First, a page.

Temperature-dependent diffusion coefficient of H2SO4 in air: laboratory measurements using laminar flow technique
- 1Finnish Meteorological Institute, Erik Palménin aukio 1, P.O. Box 503, FIN-00100 Helsinki, Finland
- 2Laboratory of Aerosols Chemistry and Physics, Institute of Chemical Process Fundamentals Academy of Sciences of the Czech Republic, Rozvojova 135, CZ-165 02 Prague 6, Czech Republic}
- 3Department of Physical Chemistry, Faculty of Science, Charles University in Prague, Hlavova 8, Prague, 128 43, Czech Republic
- 4Laboratory of Atmospheric Chemistry, Paul Scherrer Institute, CH-5232 Villigen PSI, Switzerland
- 5Department of Physics, University of Helsinki, Gustaf Hällströmin katu 2 A, P.O. Box 64, FIN-00014 Helsinki, Finland
- 6Department of Multiphase Reactors, Institute of Chemical Process Fundamentals Academy of Sciences of the Czech Republic, Rozvojova 135, CZ-165 02 Prague 6, Czech Republic
- acurrent address: Department of Environmental Science and Analytical Chemistry (ACES) and Bolin Centre for Climate Research, Stockholm University, SE-10691 Stockholm, Sweden
Abstract. We report measurements of the diffusion coefficient of sulfuric acid in humidified air at a range of relative humidities (from ~4 to 70 %), temperatures (278, 288 and 298 K) and initial H2SO4 concentration (from 1 × 10e6 to 1 × 10e8 molec. cm−3). The diffusion coefficients were estimated from the sulfuric acid wall loss rate coefficients under laminar flow conditions. The flow conditions were verified with additional fluid dynamics model CFD-FLUENT simulations which also reproduced the loss rate coefficients very well at all three temperatures with the maximum difference of 7 % between the measured and simulated values. The concentration of H2SO4 was measured continuously with chemical ionization mass spectrometer (CIMS) at seven different positions along the flow tube. The wall losses of H2SO4 were determined from the slopes of fits to measured H2SO4 concentrations as a function of the position along the flow tube. The observed wall loss rate coefficients, and hence the diffusion coefficients, were independent of different initial H2SO4 concentrations and different total flow rates. However, the determined diffusion coefficients decreased with increasing relative humidity, as also seen in previous experiments, and had a rather strong power dependence of the diffusion coefficient with respect to temperature, around ∝T5.4, which is in disagreement with the expected temperature dependency of ~T1.75 observed for other gases and not tested before for sulfuric acid. The effect of relative humidity on the diffusion coefficient is likely due to stronger hydration of H2SO4 molecules and likely also due to the presence of trace impurities such as amines, possibly brought to the system by humidification. Clustering kinetics simulations using quantum chemical data suggest that also the strong temperature dependence of the observed diffusion coefficient might be explained by increased diffusion volume of H2SO4 molecules due to stronger clustering with base-impurities like amines.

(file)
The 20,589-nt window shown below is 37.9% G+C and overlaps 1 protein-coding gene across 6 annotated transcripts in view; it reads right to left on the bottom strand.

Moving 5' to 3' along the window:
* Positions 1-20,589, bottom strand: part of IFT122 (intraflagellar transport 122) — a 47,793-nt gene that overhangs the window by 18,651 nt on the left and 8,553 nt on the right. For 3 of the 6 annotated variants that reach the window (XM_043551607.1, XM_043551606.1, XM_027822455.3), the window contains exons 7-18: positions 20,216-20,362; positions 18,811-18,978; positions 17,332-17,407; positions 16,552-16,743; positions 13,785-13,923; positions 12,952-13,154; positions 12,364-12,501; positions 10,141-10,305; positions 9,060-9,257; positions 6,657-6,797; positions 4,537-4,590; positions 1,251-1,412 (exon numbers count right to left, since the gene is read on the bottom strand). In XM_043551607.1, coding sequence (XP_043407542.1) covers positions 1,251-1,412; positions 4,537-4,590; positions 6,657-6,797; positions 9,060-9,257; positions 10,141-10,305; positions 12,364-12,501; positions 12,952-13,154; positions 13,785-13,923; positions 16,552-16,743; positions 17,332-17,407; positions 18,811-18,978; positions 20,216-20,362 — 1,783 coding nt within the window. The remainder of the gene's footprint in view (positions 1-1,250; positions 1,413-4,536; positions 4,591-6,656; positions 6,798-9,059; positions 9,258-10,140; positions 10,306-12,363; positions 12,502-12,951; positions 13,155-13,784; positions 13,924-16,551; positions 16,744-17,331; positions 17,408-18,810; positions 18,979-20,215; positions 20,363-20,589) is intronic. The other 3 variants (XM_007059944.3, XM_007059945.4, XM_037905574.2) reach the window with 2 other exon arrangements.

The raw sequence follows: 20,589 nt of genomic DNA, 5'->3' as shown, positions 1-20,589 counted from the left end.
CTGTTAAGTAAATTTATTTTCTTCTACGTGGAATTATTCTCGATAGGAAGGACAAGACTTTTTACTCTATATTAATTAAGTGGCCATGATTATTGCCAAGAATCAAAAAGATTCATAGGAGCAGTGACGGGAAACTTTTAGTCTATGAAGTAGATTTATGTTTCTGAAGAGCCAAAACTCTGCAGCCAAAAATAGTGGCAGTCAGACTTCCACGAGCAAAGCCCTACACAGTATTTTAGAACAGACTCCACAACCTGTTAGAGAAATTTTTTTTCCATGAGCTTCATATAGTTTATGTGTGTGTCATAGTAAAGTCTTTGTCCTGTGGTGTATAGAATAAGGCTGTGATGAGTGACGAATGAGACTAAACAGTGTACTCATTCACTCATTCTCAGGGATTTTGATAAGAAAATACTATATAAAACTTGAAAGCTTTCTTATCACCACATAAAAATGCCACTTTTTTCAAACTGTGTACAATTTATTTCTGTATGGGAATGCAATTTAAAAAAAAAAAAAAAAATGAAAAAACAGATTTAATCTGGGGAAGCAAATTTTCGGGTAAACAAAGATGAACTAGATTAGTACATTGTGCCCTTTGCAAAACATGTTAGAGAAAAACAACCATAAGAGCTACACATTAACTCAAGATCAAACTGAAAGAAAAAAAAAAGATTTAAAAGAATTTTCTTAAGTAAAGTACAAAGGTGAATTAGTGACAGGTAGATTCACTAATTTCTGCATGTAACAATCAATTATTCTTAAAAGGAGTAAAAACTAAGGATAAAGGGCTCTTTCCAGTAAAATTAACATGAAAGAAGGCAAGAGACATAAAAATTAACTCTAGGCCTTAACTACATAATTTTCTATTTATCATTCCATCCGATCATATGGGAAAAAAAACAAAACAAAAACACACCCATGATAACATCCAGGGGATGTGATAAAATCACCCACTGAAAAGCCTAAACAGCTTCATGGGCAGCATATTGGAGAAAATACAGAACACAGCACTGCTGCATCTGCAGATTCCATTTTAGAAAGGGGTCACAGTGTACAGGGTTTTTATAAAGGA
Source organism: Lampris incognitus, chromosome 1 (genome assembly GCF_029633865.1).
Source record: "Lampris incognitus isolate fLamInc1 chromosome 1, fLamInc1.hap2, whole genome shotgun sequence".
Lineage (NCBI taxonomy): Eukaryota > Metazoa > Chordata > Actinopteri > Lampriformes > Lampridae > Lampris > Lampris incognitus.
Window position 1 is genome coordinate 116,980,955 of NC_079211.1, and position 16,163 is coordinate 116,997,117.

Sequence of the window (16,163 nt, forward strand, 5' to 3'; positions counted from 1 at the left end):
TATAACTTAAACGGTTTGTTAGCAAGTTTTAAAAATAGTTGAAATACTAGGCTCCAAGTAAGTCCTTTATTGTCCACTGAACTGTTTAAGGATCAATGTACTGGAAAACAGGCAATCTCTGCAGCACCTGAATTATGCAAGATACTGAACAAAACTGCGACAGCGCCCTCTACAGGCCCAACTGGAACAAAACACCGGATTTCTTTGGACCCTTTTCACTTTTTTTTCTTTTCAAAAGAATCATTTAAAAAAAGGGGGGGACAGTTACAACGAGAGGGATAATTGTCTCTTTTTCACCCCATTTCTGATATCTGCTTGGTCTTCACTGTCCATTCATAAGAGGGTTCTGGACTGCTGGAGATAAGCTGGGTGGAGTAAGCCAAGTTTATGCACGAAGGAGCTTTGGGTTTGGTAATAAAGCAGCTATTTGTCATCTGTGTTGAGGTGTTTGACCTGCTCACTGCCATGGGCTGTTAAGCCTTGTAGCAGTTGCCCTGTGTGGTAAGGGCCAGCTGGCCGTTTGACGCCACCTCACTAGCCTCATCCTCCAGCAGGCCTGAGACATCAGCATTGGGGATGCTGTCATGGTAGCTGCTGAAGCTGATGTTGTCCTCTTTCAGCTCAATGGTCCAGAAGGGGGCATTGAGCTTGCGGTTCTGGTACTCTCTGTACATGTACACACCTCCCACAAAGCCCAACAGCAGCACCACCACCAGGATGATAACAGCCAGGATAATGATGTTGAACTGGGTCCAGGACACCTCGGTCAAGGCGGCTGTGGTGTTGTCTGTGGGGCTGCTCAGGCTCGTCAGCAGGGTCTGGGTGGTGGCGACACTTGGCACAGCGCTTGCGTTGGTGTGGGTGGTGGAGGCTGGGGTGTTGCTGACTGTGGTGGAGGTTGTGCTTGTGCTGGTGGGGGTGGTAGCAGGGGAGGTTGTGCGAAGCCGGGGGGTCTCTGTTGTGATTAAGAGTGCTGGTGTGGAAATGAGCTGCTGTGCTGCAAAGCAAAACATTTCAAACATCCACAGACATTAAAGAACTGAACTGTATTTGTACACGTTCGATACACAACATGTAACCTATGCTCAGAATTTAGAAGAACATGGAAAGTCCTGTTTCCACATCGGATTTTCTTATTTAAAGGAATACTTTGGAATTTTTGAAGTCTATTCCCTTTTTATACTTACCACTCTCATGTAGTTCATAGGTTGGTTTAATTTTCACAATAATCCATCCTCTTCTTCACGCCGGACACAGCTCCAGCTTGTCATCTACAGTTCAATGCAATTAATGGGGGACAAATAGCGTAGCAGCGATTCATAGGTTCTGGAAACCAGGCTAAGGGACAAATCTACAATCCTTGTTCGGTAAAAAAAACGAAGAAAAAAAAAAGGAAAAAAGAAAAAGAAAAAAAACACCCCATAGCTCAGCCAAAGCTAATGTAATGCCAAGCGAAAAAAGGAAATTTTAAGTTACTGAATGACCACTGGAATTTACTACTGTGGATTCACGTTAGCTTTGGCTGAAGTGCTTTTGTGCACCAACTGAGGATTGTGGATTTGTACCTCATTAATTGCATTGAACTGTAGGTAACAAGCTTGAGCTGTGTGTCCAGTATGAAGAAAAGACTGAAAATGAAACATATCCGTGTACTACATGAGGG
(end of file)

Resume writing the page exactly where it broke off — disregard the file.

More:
David Brus et al.
David Brus et al.
David Brus et al.
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